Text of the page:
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Health services and the Norwegian Labour and Welfare Administration (NAV) are responsible for getting people into work, including those with serious mental health problems.

Financial insecurity may force people out of the workforce

"Health services and the Norwegian Labour and Welfare Administration need to collaborate better to help people with mental health problems return to work and improve their mental health," a researcher believes.

Many with severe mental health problems want to participate in the workforce. However, only between 10 and 20 per cent of them have paid work.

Individual Placement and Support (IPS) is a method to help people in this group get a job. In short, it involves participants going straight into employment and receiving task-specific training and support on the job. 

This method is widespread both in Norway and around the world.

“Studies show that more people find work through IPS compared to other services for people with severe mental illness,” says Ellen Ånestad Moen.

She has studied the collaboration between participants, healthcare personnel, and the Norwegian Labour and Welfare Administration (NAV) counsellors on individual placement and support.

A need for improvements 

Another way of providing work training has been to train individuals in sheltered workshops. According to Moen, this has proven to be less effective since the training often lacks transferable value to other jobs.

“It can take up to a year for any of us to get used to the routines of a new job. A severe mental illness may make it more difficult to both learn work tasks and navigate social interactions with colleagues. Therefore, it's important to focus our efforts where the skills will be applied,” says Moen.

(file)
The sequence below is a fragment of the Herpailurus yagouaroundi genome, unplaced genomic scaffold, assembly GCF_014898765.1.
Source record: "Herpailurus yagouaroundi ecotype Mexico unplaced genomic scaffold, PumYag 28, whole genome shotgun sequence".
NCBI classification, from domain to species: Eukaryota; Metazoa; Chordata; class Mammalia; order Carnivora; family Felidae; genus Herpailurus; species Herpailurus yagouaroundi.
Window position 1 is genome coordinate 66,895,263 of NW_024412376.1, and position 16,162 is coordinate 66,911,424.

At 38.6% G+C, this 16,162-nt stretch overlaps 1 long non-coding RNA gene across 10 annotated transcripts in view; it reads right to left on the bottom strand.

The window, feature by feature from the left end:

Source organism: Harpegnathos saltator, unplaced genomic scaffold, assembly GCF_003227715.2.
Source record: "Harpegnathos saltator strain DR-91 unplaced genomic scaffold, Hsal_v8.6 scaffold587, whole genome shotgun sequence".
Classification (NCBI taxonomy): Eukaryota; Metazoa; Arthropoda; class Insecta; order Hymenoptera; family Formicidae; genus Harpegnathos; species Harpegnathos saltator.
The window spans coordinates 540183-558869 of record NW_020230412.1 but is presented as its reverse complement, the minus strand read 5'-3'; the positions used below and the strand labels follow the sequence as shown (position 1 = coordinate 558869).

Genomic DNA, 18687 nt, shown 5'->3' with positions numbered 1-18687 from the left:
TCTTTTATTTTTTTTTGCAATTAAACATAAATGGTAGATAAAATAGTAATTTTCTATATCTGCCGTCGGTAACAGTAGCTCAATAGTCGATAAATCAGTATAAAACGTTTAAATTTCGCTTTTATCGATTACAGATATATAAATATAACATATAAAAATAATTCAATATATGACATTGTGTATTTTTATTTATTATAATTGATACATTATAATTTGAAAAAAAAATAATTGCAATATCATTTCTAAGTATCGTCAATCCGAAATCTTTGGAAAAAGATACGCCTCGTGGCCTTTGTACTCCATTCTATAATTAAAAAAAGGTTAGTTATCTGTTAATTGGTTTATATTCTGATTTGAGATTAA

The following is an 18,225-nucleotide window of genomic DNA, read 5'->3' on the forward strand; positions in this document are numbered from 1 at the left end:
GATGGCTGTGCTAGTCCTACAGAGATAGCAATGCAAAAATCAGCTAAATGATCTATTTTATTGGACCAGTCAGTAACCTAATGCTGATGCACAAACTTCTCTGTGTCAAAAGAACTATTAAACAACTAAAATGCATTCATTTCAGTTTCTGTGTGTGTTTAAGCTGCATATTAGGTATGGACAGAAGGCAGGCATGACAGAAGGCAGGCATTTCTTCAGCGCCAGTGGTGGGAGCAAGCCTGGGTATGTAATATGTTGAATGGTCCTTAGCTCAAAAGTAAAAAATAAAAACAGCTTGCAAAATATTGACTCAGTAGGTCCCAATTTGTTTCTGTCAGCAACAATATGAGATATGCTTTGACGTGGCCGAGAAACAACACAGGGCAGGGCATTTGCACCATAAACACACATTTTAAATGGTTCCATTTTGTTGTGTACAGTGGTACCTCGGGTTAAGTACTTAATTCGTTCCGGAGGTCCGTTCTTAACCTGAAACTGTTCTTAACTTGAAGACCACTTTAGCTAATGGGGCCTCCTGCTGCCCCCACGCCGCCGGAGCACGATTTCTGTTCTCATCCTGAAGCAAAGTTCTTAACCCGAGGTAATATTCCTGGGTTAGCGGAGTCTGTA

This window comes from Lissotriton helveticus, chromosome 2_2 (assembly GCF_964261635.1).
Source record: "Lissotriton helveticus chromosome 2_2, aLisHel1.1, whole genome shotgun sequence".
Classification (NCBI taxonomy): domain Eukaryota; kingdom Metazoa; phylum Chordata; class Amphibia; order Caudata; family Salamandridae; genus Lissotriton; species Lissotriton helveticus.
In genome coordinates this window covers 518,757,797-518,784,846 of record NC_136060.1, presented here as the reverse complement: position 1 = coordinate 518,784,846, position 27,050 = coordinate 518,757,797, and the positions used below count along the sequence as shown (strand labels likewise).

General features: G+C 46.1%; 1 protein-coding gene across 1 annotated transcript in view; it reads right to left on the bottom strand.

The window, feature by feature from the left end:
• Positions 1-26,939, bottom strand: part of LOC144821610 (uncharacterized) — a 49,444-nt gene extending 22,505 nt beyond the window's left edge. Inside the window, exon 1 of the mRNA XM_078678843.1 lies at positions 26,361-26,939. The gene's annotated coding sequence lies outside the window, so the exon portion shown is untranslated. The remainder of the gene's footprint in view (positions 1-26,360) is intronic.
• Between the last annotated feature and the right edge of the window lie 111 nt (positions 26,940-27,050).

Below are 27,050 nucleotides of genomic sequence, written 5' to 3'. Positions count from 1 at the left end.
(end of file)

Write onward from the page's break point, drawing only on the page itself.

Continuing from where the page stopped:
Although individual placement and support is the most effective rehabilitation approach for severely ill people, many individuals do not receive this service and remain unemployed or leave their jobs soon after starting.

“There is a need for improvements,” the researcher says.

“I found that financial security is an essential starting point to be able to focus on mastering a job,” says Ellen Ånestad Moen, who has earned a doctorate on individual placement and support.

She conducted a systematic literature review, observed 16 collaboration meetings between jobseekers, therapists, social workers, and counsellors from NAV. 

She also interviewed several of the participants. A total of 291 jobseekers, 107 employment specialists, 21 therapists, and 19 NAV counsellors participated in the research.

“What struck me as a little odd was that initially, it seemed like everyone was in favour of IPS. The therapists were happy that their patients had this opportunity, and NAV counsellors thought it was a great service. However, during the meetings, both groups were very quiet and passive,” says Moen.

Underestimate their importance 

But why is that the case? It has a lot to do with the participants having different expectations for the meetings. In practice, they were essentially in different meetings, according to Moen's research.

For jobseekers, their financial situation was the most important, yet the most uncertain. Many of them worried about what would happen to their NAV support should they not master the job they got through IPS.

“Jobseekers are very clear that they turn to NAV to secure their financial situation, and financial insecurity can make them give up trying to find a job, which means that they end up receiving disability benefits,” says Moen.

This group thus wanted financial clarification from NAV and hoped that the social worker or therapist accompanying them at the meeting could help them.

However, NAV counsellors were not attentive enough to the significance of financial security and felt somewhat disconnected from IPS. The accompanying therapists meanwhile emphasised that this was the patients' meeting and refrained from speaking too much due to their duty of confidentiality.

“Both therapists and NAV counsellors underestimate their importance in the meeting. There is little knowledge about the everyday life of therapists and social workers at NAV, and little knowledge about the everyday life of NAV counsellors among therapists and social workers,” says Moen.


Moen, E.Å. Sammen om individuell jobbstøtte: En kvalitativ studie av deltakelse og opplevelser fra deltakelse i Individual placement and support (Together on individual job support: A qualitative study of participation and experiences from participation in Individual Placement and Support), Doctoral dissertation at the University of Agder, 2024.


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